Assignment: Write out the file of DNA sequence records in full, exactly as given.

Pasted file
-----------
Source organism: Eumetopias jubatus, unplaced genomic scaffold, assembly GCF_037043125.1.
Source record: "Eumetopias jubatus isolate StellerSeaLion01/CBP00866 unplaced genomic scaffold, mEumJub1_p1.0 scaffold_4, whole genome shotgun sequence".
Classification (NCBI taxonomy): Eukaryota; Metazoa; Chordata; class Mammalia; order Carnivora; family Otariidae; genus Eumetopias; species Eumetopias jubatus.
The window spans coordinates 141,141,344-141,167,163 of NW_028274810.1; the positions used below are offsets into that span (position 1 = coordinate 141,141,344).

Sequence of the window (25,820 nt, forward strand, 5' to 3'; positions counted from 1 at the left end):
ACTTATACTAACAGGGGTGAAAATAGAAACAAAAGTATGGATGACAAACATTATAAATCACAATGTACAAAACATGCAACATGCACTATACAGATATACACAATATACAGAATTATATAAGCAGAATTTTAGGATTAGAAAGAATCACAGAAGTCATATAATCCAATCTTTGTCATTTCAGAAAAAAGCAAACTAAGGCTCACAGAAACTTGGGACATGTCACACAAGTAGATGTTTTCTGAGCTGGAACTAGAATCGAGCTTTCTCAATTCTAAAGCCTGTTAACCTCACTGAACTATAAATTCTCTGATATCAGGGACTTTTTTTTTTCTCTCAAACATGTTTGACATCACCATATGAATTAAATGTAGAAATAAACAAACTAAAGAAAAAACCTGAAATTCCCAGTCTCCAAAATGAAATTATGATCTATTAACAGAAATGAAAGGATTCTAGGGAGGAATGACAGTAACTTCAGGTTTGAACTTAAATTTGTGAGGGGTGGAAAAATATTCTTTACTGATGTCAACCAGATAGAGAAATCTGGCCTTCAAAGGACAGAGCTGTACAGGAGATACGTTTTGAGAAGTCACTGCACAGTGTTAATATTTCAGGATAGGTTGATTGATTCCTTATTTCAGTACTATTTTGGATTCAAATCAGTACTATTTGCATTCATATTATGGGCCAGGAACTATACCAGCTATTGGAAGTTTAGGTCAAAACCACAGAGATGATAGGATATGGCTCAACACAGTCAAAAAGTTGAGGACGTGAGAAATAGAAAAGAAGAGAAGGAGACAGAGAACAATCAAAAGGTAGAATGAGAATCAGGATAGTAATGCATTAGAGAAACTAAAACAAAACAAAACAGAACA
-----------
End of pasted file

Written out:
Source organism: Eumetopias jubatus, unplaced genomic scaffold, assembly GCF_037043125.1.
Source record: "Eumetopias jubatus isolate StellerSeaLion01/CBP00866 unplaced genomic scaffold, mEumJub1_p1.0 scaffold_4, whole genome shotgun sequence".
Classification (NCBI taxonomy): Eukaryota; Metazoa; Chordata; class Mammalia; order Carnivora; family Otariidae; genus Eumetopias; species Eumetopias jubatus.
The window spans coordinates 141,141,344-141,167,163 of NW_028274810.1; the positions used below are offsets into that span (position 1 = coordinate 141,141,344).

Sequence of the window (25,820 nt, forward strand, 5' to 3'; positions counted from 1 at the left end):
ACTTATACTAACAGGGGTGAAAATAGAAACAAAAGTATGGATGACAAACATTATAAATCACAATGTACAAAACATGCAACATGCACTATACAGATATACACAATATACAGAATTATATAAGCAGAATTTTAGGATTAGAAAGAATCACAGAAGTCATATAATCCAATCTTTGTCATTTCAGAAAAAAGCAAACTAAGGCTCACAGAAACTTGGGACATGTCACACAAGTAGATGTTTTCTGAGCTGGAACTAGAATCGAGCTTTCTCAATTCTAAAGCCTGTTAACCTCACTGAACTATAAATTCTCTGATATCAGGGACTTTTTTTTTTCTCTCAAACATGTTTGACATCACCATATGAATTAAATGTAGAAATAAACAAACTAAAGAAAAAACCTGAAATTCCCAGTCTCCAAAATGAAATTATGATCTATTAACAGAAATGAAAGGATTCTAGGGAGGAATGACAGTAACTTCAGGTTTGAACTTAAATTTGTGAGGGGTGGAAAAATATTCTTTACTGATGTCAACCAGATAGAGAAATCTGGCCTTCAAAGGACAGAGCTGTACAGGAGATACGTTTTGAGAAGTCACTGCACAGTGTTAATATTTCAGGATAGGTTGATTGATTCCTTATTTCAGTACTATTTTGGATTCAAATCAGTACTATTTGCATTCATATTATGGGCCAGGAACTATACCAGCTATTGGAAGTTTAGGTCAAAACCACAGAGATGATAGGATATGGCTCAACACAGTCAAAAAGTTGAGGACGTGAGAAATAGAAAAGAAGAGAAGGAGACAGAGAACAATCAAAAGGTAGAATGAGAATCAGGATAGTAATGCATTAGAGAAACTAAAACAAAACAAAACAGAACA